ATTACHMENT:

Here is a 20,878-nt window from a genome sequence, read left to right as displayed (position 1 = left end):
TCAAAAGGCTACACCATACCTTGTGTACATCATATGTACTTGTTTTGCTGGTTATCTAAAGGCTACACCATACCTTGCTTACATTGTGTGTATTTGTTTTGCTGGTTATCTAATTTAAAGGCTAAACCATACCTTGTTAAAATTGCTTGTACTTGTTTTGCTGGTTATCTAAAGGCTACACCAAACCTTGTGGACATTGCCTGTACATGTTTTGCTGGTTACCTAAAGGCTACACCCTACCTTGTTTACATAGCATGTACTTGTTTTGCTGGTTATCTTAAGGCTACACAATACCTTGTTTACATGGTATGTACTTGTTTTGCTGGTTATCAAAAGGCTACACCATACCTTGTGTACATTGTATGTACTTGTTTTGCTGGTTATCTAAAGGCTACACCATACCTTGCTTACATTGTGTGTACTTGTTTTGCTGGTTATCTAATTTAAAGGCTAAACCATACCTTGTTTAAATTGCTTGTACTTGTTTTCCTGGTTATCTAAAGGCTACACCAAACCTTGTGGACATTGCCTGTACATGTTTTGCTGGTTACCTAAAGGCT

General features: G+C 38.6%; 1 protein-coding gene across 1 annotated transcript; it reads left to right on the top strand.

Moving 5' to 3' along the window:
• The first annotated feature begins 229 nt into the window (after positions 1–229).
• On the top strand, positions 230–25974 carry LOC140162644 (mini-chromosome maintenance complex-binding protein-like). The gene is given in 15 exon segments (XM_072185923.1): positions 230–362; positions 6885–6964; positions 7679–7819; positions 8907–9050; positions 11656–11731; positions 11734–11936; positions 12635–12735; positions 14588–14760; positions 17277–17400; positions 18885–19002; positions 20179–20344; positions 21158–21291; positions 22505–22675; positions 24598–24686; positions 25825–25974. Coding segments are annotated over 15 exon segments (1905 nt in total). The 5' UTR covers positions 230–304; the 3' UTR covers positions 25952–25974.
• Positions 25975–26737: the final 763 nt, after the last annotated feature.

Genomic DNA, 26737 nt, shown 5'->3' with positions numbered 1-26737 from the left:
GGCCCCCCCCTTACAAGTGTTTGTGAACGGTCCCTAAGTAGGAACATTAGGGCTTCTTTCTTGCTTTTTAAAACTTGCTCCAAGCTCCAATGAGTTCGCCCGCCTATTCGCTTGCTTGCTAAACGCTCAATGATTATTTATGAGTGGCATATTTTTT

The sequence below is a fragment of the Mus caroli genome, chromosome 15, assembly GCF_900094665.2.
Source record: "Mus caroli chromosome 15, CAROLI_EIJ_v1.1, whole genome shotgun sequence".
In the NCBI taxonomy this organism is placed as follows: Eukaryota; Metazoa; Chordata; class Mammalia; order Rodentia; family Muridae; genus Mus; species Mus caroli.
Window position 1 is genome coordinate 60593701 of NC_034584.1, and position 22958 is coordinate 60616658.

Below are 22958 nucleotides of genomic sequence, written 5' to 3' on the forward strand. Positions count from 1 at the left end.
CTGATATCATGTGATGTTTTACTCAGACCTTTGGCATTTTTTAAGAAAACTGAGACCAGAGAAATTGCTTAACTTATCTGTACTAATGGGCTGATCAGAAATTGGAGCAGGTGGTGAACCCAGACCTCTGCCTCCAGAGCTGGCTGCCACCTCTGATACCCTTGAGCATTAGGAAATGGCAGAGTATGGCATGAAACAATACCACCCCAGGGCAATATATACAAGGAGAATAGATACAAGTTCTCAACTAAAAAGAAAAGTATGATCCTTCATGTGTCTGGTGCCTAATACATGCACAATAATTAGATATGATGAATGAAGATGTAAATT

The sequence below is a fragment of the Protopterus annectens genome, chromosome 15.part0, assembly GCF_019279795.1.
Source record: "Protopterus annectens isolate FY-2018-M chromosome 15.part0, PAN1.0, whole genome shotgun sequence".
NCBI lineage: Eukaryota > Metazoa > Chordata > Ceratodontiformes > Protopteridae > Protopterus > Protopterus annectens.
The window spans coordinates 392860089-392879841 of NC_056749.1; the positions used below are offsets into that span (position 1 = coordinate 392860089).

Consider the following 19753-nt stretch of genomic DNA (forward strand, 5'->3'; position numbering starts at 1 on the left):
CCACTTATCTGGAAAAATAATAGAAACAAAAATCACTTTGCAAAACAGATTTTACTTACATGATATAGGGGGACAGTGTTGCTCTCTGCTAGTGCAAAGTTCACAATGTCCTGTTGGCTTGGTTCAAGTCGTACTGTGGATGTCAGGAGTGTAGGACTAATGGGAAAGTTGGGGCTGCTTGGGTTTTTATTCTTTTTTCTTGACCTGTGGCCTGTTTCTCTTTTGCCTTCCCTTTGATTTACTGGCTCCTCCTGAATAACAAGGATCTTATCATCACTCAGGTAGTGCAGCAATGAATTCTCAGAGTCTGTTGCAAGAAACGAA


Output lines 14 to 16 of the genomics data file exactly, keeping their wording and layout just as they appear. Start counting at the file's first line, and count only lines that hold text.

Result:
Below are 22958 nucleotides of genomic sequence, written 5' to 3' on the forward strand. Positions count from 1 at the left end.
CTGATATCATGTGATGTTTTACTCAGACCTTTGGCATTTTTTAAGAAAACTGAGACCAGAGAAATTGCTTAACTTATCTGTACTAATGGGCTGATCAGAAATTGGAGCAGGTGGTGAACCCAGACCTCTGCCTCCAGAGCTGGCTGCCACCTCTGATACCCTTGAGCATTAGGAAATGGCAGAGTATGGCATGAAACAATACCACCCCAGGGCAATATATACAAGGAGAATAGATACAAGTTCTCAACTAAAAAGAAAAGTATGATCCTTCATGTGTCTGGTGCCTAATACATGCACAATAATTAGATATGATGAATGAAGATGTAAATT

The sequence below is a fragment of the Protopterus annectens genome, chromosome 15.part0, assembly GCF_019279795.1.